Australian small and medium business are failing to innovate – most don’t even identify it as a priority. For many, a lack of skilled staff is holding them back, according to new statistics from the Australian Bureau of Statistics.
A total of 19% of businesses reported the introduction of new goods or services during the year ended 30 June 2006. But this type of innovation was done mainly by big companies.
Only 16.5% of employers with less than four staff introduced new products of services, compared to 43.4% of employers with more than 200 staff.
New operational processes were introduced by 21% of businesses during the year ended 30 June 2006. Again the smaller businesses were under-represented with only 15.7% introducing an operational process innovation, compared to 45.9% of businesses employing more than 200 staff.
The new figures show that innovation is simply not a priority for most Australian businesses. Only 14% of Australian businesses surveyed said they measured their business success to a major extent on innovation.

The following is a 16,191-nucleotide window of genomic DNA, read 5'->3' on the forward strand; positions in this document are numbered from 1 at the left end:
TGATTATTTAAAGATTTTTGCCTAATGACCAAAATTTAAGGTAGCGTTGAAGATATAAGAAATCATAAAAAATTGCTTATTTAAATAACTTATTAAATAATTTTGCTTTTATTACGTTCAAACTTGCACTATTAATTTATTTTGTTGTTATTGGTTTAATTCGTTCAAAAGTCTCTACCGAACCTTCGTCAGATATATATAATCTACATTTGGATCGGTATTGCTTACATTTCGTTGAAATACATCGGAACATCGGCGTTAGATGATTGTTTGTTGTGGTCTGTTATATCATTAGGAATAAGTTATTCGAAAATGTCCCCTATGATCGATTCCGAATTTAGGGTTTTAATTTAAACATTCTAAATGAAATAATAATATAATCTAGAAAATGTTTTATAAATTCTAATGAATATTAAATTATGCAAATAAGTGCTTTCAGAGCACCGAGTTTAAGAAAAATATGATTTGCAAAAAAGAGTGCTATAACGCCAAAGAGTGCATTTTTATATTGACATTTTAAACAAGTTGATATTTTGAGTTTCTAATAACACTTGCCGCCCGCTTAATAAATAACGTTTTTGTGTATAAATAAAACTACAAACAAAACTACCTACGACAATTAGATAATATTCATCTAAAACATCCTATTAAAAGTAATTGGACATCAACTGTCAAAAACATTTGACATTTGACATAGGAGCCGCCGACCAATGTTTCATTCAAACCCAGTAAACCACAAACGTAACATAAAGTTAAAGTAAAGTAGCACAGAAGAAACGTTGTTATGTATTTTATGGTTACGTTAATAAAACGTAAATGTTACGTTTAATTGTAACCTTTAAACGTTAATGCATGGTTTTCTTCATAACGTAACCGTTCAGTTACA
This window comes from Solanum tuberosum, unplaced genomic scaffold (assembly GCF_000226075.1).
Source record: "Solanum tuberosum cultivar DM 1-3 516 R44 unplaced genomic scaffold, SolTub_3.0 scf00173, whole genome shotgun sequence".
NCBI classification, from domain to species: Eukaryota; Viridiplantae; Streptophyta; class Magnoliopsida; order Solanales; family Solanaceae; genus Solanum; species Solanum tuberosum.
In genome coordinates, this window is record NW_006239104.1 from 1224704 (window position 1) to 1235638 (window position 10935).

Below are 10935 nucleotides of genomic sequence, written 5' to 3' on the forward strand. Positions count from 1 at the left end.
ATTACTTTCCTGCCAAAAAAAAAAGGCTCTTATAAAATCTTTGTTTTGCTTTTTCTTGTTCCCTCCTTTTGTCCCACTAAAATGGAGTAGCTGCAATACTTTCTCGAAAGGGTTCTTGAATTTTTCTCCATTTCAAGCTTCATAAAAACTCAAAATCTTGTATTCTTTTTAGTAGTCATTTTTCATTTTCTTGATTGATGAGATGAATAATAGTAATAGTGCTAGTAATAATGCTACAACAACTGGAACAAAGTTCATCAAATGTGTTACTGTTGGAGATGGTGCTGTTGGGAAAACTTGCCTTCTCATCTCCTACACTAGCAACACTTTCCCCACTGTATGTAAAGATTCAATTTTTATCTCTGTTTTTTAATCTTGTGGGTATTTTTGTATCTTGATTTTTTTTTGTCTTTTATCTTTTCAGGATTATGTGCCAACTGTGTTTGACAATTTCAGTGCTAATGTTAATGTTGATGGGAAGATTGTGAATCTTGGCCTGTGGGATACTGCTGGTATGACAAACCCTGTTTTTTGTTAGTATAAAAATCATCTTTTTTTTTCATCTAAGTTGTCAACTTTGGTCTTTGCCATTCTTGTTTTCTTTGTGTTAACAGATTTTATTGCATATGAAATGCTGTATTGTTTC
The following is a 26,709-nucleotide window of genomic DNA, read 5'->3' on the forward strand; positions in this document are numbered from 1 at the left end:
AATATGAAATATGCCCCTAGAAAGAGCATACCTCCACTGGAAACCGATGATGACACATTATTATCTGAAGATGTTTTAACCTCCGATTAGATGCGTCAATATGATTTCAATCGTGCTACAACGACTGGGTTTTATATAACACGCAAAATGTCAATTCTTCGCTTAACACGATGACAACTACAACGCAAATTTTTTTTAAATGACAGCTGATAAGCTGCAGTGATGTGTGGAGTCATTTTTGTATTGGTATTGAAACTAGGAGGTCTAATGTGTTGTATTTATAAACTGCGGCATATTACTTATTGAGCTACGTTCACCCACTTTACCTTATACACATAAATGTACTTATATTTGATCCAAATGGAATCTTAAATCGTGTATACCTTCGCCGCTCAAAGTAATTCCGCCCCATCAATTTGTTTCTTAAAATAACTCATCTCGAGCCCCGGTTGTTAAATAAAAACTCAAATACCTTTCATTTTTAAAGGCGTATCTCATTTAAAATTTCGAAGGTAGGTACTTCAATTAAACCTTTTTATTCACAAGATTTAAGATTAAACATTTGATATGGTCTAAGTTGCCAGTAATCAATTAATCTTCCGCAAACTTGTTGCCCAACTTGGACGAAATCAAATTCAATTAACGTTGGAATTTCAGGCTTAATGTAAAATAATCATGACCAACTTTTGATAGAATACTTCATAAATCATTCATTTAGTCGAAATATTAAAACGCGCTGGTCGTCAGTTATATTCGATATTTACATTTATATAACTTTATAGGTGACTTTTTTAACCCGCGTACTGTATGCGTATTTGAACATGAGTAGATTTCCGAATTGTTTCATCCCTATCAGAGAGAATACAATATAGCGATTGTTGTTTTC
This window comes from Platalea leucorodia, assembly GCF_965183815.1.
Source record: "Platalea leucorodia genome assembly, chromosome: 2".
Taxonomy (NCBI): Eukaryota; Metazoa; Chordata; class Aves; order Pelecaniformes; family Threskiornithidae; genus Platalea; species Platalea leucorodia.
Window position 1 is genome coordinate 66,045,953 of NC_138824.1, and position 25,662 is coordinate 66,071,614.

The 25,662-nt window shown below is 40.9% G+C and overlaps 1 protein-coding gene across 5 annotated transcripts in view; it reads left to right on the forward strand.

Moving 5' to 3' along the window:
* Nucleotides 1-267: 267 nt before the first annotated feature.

More than a third (34%) reported that innovation was not at all an extent of their focus for business performance. Quality and financial matters were a much greater focus for many.
A higher proportion of businesses introduced new services (13%) than new goods (10%).
Barriers to innovation
A total of 38% of businesses reported at least one barrier to innovation during the year ended 30 June 2006.
Lack of skilled people within the labour market was the most commonly reported barrier to innovation within their industry, reported by 17% of businesses. This was particularly a problem for small employers.
More large employers identified a lack of skilled people within the business as the biggest barrier to innovation. Lack of skilled people within the business (14%) and cost of development or introduction/implementation (11%) were other barriers for all businesses.
But the good news for smaller businesses is that they have less of a problem than large businesses in creating an innovation culture.
The ABS figures show that the greater the employment size of a business, the more likely it is that attitude of staff towards change was a perceived barrier to innovation: 19% of businesses that employed 200 or more people reported this as a barrier to innovation compared to only 4% and 10% of businesses that employed 0-4 staff and 5-19 staff, respectively.